Lebanon’s Debt Clock Ticks as 2020 Budget Passes With 6% Deficit

  • Economics
Lebanon’s Debt Clock Ticks as 2020 Budget Passes With 6% Deficit

The fiscal program passed on Monday by a vote of 49 to 13, with eight abstentions. The legislature approved the budget that envisages a 6% deficit, a far cry from a goal set by Lebanon’s former government to bring it close to zero. It includes no new taxes.

The market is on edge before a $1.2 billion Eurobond that comes due on March 9 as Lebanon’s political struggles and the absence of external funding have sent its default risk soaring. Protests that brought down the government in October have in recent weeks turned violent, with hundreds injured in scuffles with security forces. Unrest erupted late last year after people accused the political class of corruption and neglecting living conditions.

The fiscal plan will likely do little to ease pressure on one of the world’s most indebted nations. A new government formed last week hasn’t yet won a vote of confidence from parliament.

Before the vote, soldiers were stationed along several roads leading to the center of the Lebanese capital, obstructing entrances and standing in the way of protesters who sought to block all roads leading to parliament to disrupt the session. Minor clashes have already occurred between army personnel and protesters.

Two parliamentary blocs, the Lebanese Forces and Kataeb, have said they would boycott the session, which they deem unconstitutional as the budget in question was submitted by a government that has since resigned.

State revenue slumped by nearly 50% toward the end of last year because of the economic and financial crisis, which saw banks rationing dollars and tightening restrictions on the movement of capital. The measures have stymied trade and lad to the rise of a black market exchange rate in a country heavily reliant on foreign goods.

The central bank said it would waive interest payments on local-currency-denominated debt this year. Authorities want to use the saved funds, amounting to about 2.9 trillion pounds ($1.9 billion), to reduce the budget deficit. A plan to impose a one-time tax on banks’ profit to generate $400 million fell through.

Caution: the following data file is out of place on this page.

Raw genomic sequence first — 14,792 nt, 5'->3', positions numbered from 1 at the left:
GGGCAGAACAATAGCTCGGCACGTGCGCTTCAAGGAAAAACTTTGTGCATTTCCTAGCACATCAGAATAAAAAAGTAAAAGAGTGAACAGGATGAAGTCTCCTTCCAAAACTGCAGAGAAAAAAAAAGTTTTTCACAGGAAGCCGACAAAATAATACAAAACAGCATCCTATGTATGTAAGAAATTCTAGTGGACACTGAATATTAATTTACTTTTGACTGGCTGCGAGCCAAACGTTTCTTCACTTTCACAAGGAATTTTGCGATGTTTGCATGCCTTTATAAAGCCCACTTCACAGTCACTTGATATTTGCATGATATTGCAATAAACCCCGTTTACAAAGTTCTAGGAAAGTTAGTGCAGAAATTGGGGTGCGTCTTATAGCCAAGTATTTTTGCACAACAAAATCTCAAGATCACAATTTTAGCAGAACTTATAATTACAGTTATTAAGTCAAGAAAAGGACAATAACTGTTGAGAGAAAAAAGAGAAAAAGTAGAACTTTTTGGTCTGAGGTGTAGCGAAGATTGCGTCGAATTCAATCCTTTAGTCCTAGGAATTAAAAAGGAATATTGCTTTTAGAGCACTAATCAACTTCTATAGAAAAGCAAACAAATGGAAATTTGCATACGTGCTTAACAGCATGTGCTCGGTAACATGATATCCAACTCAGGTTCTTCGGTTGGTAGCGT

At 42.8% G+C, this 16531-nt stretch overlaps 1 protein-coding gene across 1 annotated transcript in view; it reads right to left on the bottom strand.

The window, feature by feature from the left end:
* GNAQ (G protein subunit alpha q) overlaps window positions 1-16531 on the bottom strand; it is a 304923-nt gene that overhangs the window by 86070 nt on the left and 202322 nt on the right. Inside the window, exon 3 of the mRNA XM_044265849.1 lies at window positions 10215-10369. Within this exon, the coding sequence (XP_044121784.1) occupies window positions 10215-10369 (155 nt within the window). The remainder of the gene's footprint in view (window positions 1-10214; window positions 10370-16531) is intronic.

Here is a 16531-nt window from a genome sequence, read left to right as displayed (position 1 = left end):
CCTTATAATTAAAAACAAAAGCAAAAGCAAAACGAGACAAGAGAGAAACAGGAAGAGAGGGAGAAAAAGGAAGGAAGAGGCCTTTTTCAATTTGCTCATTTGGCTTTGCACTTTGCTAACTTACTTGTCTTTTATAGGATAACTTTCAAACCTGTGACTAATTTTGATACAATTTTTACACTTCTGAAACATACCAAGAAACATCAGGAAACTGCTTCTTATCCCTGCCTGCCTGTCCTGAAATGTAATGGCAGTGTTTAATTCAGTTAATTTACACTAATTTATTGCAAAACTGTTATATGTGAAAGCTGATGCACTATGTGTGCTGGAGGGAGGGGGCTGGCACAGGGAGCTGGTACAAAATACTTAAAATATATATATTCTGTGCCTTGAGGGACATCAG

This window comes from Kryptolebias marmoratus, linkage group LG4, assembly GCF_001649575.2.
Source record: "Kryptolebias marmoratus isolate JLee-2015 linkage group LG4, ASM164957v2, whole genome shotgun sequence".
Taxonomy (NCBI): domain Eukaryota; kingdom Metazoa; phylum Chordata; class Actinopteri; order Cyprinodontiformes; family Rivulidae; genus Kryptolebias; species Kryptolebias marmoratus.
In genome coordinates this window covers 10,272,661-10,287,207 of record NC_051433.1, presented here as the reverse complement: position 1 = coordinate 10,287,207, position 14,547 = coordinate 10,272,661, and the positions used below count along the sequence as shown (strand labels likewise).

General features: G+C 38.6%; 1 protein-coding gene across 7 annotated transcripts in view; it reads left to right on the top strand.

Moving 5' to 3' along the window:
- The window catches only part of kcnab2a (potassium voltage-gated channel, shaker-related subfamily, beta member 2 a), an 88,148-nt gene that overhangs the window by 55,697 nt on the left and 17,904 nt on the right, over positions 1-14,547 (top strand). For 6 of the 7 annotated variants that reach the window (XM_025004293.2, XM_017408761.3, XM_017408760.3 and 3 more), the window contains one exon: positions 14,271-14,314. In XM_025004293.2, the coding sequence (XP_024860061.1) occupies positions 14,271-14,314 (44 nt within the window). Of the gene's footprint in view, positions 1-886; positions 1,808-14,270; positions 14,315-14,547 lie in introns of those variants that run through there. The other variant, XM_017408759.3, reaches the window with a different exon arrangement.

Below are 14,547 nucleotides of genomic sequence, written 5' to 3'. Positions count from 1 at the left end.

Deposits, Debt

The budget includes a draft law that amends the limit covered by the National Institute for Bank Deposit Insurance to 75 million pounds from 5 million pounds, established under Lebanon’s monetary law. New measures allow businesses to postpone some of their debt payments for six months and foresees the formation of a supervisory body that oversees state loans and grants in a bid to limit corruption.

Budget numbers, however, depend on what the new government will do about such major expenses as the electricity subsidy and the cost of servicing debt, including the $1.2 billion Eurobond payment in March.

Some politicians have been lobbying against paying creditors this year, urging instead to use the reserves to support Lebanon’s currency peg and imports. Others have said that refraining from paying bondholders should be accompanied by an economic reform package supported by the International Monetray Fund.

“Lebanon’s economic deterioration has accelerated dramatically,” Garbis Iradian and Jonah Rosenthal, economists at the Institute of International Finance, said in a report. “We hope that the new cabinet will seek an IMF program to bring in additional financing, arrest economic deterioration, and boost the country’s liquid foreign currency reserves.”

Source: Bloomberg